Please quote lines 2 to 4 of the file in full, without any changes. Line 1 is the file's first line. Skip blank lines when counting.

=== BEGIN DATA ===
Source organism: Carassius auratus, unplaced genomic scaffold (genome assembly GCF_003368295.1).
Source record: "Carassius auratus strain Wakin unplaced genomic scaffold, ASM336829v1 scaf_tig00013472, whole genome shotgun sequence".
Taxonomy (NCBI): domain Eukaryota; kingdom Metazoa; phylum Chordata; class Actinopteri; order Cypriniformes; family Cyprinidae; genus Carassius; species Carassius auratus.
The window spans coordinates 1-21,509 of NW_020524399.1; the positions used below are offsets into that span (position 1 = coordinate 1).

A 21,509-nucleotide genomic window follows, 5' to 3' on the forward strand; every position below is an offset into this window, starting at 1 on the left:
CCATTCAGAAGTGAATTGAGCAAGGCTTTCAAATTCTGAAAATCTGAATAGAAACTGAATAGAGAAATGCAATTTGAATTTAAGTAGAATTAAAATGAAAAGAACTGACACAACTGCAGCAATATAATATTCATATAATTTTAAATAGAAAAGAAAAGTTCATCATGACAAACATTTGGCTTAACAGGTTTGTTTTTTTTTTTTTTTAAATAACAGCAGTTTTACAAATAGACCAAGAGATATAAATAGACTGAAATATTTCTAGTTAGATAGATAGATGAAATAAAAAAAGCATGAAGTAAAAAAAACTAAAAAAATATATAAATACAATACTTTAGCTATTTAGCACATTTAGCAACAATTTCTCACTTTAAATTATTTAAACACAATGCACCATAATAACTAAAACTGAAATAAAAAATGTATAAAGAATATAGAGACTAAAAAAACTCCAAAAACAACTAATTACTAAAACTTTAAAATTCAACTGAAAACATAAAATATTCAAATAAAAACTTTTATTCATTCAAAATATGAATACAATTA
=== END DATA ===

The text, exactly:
Source record: "Carassius auratus strain Wakin unplaced genomic scaffold, ASM336829v1 scaf_tig00013472, whole genome shotgun sequence".
Taxonomy (NCBI): domain Eukaryota; kingdom Metazoa; phylum Chordata; class Actinopteri; order Cypriniformes; family Cyprinidae; genus Carassius; species Carassius auratus.
The window spans coordinates 1-21,509 of NW_020524399.1; the positions used below are offsets into that span (position 1 = coordinate 1).